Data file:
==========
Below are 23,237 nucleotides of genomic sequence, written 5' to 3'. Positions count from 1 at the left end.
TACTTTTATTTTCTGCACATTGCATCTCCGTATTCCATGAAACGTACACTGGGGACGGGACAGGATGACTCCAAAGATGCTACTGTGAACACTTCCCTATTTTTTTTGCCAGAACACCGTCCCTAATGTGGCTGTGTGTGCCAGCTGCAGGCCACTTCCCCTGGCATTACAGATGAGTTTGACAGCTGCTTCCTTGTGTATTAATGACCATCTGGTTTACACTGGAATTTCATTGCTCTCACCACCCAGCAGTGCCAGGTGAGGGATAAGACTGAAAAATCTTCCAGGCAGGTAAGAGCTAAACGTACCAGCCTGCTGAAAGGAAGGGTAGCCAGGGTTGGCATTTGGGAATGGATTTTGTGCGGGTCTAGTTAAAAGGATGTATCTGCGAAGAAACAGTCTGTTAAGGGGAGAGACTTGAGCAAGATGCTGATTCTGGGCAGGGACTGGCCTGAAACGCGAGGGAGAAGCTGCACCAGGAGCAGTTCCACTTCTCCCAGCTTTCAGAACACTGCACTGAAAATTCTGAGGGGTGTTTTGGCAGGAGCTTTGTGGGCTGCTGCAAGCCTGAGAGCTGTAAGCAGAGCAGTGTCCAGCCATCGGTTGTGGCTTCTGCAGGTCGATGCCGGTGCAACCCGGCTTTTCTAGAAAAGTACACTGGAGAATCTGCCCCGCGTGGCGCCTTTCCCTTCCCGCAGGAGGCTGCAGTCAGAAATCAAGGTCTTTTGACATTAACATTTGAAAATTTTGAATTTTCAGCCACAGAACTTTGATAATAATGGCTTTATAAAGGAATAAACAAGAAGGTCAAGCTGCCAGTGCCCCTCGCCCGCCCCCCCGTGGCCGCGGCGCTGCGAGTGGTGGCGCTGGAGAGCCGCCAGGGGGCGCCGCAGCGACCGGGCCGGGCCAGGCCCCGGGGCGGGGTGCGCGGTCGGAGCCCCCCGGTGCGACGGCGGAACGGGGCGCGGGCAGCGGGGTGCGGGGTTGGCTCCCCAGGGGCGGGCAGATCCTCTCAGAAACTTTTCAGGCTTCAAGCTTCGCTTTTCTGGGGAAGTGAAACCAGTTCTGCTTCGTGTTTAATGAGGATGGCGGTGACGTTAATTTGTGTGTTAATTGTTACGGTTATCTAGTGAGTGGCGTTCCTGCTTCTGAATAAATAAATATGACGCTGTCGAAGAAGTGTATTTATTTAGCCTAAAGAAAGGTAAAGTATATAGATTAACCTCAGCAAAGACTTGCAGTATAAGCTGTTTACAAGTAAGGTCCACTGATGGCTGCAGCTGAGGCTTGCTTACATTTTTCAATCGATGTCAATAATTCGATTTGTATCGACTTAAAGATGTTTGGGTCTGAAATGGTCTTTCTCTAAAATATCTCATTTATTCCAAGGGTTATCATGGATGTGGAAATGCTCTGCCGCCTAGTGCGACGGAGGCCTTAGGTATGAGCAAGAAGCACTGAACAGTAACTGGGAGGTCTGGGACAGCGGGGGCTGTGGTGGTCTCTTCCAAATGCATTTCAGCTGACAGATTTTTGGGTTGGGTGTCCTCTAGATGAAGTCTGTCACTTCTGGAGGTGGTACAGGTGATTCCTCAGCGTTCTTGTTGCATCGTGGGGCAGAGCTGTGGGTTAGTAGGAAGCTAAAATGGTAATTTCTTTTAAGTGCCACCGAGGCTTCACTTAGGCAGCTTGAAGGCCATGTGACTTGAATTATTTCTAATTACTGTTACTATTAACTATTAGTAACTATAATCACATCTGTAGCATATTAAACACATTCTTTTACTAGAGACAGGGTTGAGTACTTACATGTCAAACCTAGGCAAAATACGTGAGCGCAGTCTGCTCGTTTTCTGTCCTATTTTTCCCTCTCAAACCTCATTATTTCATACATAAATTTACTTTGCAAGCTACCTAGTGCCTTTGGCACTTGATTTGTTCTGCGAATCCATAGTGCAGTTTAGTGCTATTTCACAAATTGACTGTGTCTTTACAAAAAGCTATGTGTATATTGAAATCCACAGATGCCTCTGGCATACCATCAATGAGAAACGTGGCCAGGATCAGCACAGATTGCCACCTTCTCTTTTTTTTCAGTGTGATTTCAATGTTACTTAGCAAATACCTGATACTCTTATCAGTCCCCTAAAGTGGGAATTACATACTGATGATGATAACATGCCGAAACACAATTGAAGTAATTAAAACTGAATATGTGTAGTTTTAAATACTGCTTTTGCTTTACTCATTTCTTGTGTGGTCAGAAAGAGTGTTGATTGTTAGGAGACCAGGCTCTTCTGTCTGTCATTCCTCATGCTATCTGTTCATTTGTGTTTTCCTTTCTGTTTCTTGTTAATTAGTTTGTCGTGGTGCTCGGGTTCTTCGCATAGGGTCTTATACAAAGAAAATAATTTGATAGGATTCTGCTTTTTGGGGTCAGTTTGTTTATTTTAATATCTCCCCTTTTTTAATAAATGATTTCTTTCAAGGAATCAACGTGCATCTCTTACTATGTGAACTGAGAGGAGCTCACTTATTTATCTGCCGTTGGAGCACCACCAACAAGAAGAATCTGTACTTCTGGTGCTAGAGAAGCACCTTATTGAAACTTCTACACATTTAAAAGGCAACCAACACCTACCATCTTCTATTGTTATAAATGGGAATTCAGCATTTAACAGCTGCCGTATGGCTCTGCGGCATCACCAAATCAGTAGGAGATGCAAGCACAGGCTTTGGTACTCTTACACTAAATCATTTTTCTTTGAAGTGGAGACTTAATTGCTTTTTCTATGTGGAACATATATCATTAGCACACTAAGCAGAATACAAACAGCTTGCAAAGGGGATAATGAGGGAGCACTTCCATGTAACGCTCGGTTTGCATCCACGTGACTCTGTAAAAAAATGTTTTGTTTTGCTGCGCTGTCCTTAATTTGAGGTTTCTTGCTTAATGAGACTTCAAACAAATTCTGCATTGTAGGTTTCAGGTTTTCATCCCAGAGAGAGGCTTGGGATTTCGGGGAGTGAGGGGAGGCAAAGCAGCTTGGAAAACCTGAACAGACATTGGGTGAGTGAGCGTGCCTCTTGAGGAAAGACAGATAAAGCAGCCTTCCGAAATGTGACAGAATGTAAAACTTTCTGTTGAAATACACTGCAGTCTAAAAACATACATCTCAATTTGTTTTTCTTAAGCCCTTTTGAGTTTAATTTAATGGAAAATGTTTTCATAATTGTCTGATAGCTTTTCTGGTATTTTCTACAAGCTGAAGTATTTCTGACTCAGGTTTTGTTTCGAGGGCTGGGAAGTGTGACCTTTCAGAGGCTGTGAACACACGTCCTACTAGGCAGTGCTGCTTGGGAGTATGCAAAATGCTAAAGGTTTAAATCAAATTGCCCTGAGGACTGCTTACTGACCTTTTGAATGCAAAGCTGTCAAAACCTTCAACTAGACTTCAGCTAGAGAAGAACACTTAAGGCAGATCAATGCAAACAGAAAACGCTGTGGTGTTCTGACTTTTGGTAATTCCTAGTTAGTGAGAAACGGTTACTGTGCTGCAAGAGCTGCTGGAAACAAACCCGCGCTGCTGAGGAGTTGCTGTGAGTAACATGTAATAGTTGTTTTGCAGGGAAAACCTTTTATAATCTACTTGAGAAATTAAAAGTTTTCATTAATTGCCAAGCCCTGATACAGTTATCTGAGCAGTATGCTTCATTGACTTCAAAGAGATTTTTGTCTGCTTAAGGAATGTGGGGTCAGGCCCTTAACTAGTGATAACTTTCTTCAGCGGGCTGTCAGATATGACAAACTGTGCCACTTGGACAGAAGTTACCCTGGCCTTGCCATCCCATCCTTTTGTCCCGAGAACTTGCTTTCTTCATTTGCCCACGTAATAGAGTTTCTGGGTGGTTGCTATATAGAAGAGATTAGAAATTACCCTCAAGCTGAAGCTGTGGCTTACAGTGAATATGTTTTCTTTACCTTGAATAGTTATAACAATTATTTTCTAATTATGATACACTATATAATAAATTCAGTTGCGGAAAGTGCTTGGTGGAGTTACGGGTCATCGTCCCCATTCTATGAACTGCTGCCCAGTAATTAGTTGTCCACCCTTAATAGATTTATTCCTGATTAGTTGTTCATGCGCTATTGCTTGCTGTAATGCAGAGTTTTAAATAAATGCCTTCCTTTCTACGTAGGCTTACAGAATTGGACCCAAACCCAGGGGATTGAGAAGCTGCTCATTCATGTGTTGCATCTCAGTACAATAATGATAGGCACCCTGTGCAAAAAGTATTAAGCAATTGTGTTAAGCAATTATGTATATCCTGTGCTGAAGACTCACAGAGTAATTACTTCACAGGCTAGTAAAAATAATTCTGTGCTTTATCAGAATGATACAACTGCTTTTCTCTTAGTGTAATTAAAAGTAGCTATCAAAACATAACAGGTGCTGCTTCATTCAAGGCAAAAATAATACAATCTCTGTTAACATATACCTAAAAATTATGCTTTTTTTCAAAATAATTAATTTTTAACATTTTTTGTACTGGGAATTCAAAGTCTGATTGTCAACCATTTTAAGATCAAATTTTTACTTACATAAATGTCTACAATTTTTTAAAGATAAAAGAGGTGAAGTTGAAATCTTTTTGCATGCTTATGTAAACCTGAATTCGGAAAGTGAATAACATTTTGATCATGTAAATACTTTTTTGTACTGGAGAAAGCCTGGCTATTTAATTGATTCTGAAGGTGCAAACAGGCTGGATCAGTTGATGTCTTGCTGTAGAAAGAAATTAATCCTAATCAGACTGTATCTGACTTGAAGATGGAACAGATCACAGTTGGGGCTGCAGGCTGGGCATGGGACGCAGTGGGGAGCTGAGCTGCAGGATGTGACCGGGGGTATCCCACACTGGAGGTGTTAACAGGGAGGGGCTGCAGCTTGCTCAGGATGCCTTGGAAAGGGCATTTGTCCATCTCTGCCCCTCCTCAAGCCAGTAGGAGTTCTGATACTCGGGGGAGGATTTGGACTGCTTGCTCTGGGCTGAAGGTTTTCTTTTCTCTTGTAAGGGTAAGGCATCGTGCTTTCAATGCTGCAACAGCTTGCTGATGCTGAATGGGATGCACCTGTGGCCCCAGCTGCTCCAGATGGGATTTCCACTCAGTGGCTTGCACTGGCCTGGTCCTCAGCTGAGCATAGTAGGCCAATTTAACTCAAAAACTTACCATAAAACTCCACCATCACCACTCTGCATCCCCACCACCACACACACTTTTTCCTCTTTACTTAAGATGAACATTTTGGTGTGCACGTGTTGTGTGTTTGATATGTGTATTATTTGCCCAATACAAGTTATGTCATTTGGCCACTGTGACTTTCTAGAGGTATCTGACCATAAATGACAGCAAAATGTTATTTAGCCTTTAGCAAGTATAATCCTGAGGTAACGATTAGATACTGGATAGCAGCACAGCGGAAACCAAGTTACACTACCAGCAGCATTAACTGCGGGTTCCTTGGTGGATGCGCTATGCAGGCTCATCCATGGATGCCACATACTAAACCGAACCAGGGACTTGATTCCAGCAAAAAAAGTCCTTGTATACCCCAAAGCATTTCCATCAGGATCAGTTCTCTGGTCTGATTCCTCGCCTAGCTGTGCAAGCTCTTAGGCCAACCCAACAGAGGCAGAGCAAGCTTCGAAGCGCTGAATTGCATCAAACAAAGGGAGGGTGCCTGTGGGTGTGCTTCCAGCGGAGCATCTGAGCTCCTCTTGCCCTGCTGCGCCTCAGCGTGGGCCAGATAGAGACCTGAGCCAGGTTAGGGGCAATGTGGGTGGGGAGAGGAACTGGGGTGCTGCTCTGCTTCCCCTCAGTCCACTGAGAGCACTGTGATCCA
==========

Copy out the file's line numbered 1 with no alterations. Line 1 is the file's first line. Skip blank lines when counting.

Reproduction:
Below are 23,237 nucleotides of genomic sequence, written 5' to 3'. Positions count from 1 at the left end.